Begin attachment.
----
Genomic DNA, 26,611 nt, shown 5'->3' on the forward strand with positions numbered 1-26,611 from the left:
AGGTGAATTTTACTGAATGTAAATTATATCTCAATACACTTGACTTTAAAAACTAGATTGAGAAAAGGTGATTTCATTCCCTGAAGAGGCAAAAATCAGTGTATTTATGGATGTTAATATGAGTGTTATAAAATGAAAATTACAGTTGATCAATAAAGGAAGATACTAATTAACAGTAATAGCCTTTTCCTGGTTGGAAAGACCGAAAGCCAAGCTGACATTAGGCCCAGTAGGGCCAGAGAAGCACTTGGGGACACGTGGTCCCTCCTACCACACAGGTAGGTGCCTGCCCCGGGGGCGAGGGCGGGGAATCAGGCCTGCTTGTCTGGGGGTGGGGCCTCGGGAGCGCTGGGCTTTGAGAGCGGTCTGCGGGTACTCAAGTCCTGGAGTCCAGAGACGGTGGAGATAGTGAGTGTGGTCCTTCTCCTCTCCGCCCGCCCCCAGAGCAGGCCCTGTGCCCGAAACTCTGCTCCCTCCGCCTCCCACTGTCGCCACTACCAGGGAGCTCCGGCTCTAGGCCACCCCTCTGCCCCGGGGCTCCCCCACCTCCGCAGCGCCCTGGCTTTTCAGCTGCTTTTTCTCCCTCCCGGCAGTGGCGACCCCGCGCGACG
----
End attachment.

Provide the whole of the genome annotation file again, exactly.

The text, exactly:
Genomic DNA, 26,611 nt, shown 5'->3' on the forward strand with positions numbered 1-26,611 from the left:
AGGTGAATTTTACTGAATGTAAATTATATCTCAATACACTTGACTTTAAAAACTAGATTGAGAAAAGGTGATTTCATTCCCTGAAGAGGCAAAAATCAGTGTATTTATGGATGTTAATATGAGTGTTATAAAATGAAAATTACAGTTGATCAATAAAGGAAGATACTAATTAACAGTAATAGCCTTTTCCTGGTTGGAAAGACCGAAAGCCAAGCTGACATTAGGCCCAGTAGGGCCAGAGAAGCACTTGGGGACACGTGGTCCCTCCTACCACACAGGTAGGTGCCTGCCCCGGGGGCGAGGGCGGGGAATCAGGCCTGCTTGTCTGGGGGTGGGGCCTCGGGAGCGCTGGGCTTTGAGAGCGGTCTGCGGGTACTCAAGTCCTGGAGTCCAGAGACGGTGGAGATAGTGAGTGTGGTCCTTCTCCTCTCCGCCCGCCCCCAGAGCAGGCCCTGTGCCCGAAACTCTGCTCCCTCCGCCTCCCACTGTCGCCACTACCAGGGAGCTCCGGCTCTAGGCCACCCCTCTGCCCCGGGGCTCCCCCACCTCCGCAGCGCCCTGGCTTTTCAGCTGCTTTTTCTCCCTCCCGGCAGTGGCGACCCCGCGCGACG